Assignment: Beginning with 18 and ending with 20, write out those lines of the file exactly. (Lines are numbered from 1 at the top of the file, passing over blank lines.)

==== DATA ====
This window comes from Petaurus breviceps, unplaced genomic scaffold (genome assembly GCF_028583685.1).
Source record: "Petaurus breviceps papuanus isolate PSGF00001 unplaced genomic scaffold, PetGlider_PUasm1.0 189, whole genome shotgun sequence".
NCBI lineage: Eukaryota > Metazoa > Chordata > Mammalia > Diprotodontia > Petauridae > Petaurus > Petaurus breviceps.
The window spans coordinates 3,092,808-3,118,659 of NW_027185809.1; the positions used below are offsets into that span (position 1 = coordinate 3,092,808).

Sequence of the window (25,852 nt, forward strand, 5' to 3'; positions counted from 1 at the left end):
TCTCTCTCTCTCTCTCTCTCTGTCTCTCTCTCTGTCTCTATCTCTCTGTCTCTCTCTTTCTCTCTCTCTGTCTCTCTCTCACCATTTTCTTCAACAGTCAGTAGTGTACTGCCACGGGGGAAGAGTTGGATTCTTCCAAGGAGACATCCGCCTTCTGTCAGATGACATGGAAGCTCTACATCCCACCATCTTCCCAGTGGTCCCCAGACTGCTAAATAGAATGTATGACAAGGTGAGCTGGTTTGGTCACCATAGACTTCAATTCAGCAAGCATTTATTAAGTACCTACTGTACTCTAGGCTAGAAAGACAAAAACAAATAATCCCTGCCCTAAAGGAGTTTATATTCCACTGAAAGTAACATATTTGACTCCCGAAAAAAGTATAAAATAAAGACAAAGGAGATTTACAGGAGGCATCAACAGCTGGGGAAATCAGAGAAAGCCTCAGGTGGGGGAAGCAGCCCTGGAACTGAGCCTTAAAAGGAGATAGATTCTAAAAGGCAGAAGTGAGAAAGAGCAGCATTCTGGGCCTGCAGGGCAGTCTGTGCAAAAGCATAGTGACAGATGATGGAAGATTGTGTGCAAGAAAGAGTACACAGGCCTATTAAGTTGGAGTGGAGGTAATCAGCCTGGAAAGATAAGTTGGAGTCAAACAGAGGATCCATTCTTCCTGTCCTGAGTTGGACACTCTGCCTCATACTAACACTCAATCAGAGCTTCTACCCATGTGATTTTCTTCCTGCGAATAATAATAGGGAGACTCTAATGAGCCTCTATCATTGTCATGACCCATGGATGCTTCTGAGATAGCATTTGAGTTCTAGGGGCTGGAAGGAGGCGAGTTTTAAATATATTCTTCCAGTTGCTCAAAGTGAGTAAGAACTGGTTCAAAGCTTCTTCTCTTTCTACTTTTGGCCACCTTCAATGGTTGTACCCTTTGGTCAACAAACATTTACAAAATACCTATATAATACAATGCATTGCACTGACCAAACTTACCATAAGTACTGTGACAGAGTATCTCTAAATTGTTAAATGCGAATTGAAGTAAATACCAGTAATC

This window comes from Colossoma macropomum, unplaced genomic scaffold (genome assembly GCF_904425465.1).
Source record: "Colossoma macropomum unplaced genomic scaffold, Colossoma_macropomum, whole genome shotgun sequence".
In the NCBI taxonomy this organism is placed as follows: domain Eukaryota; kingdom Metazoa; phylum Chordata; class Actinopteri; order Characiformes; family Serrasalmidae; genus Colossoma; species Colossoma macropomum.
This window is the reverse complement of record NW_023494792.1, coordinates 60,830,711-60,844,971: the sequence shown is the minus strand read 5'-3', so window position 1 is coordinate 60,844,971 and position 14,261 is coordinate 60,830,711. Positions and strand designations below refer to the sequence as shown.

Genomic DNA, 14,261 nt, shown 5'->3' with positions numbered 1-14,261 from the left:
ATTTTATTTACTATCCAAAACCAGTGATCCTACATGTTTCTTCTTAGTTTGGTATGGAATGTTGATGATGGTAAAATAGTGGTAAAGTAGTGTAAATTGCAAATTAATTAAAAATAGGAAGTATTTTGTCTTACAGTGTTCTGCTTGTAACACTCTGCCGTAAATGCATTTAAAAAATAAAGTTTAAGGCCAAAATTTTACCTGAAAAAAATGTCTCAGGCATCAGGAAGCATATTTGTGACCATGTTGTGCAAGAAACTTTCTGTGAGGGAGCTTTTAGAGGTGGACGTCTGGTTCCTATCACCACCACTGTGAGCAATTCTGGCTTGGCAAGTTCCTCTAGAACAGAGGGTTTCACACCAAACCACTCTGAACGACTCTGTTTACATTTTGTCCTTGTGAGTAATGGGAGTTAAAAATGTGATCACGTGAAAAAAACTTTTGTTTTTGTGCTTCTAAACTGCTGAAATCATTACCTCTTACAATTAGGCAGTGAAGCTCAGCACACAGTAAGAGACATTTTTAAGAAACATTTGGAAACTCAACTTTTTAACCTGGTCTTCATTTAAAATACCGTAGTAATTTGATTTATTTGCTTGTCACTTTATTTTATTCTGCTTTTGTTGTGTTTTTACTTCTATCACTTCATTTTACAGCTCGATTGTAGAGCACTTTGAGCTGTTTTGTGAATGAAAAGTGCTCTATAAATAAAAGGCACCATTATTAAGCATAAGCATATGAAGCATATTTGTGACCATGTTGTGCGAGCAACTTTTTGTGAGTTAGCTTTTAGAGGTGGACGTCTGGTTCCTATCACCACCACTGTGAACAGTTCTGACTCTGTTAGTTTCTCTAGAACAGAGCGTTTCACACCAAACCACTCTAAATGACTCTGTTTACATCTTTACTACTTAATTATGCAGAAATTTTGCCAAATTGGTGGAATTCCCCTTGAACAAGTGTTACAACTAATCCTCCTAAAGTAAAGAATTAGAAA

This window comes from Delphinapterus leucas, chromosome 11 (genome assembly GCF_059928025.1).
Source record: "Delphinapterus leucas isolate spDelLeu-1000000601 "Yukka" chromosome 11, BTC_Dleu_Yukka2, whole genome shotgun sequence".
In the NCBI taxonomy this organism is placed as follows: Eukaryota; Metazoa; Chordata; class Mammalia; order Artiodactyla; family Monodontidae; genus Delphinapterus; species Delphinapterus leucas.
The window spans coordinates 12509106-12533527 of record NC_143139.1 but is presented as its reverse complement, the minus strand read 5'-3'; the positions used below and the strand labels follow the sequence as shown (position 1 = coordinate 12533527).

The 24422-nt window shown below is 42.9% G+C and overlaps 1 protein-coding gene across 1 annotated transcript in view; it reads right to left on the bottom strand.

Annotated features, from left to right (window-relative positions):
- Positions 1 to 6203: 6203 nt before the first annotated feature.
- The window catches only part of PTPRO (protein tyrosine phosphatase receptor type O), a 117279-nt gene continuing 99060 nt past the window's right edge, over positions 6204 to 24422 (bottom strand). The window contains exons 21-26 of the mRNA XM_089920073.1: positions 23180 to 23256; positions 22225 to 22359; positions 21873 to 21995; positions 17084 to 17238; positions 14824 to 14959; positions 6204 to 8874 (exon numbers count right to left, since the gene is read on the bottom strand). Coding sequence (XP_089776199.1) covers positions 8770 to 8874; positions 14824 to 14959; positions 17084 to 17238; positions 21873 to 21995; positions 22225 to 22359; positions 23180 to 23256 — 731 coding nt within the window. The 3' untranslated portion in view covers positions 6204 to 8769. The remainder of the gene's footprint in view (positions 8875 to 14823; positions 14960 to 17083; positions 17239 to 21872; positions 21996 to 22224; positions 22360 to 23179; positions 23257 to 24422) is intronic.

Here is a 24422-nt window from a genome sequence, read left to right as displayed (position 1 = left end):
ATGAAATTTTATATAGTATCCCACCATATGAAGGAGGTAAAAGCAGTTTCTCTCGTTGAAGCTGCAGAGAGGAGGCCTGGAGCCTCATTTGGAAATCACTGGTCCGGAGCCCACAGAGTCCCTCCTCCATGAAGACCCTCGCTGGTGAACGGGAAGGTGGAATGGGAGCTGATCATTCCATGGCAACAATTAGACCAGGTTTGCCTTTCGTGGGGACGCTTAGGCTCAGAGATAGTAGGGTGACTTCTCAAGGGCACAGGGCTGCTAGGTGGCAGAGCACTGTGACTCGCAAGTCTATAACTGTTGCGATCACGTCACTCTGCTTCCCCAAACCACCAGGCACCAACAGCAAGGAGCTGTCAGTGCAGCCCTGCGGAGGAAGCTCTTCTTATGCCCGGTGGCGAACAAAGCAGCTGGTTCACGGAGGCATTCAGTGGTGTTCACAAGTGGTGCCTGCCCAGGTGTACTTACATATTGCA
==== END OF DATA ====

Annotated features, from left to right (window-relative positions):
- Positions 1 to 6203: 6203 nt before the first annotated feature.
- The window catches only part of PTPRO (protein tyrosine phosphatase receptor type O), a 117279-nt gene continuing 99060 nt past the window's right edge, over positions 6204 to 24422 (bottom strand). The window contains exons 21-26 of the mRNA XM_089920073.1: positions 23180 to 23256; positions 22225 to 22359; positions 21873 to 21995; positions 17084 to 17238; positions 14824 to 14959; positions 6204 to 8874 (exon numbers count right to left, since the gene is read on the bottom strand). Coding sequence (XP_089776199.1) covers positions 8770 to 8874; positions 14824 to 14959; positions 17084 to 17238; positions 21873 to 21995; positions 22225 to 22359; positions 23180 to 23256 — 731 coding nt within the window. The 3' untranslated portion in view covers positions 6204 to 8769. The remainder of the gene's footprint in view (positions 8875 to 14823; positions 14960 to 17083; positions 17239 to 21872; positions 21996 to 22224; positions 22360 to 23179; positions 23257 to 24422) is intronic.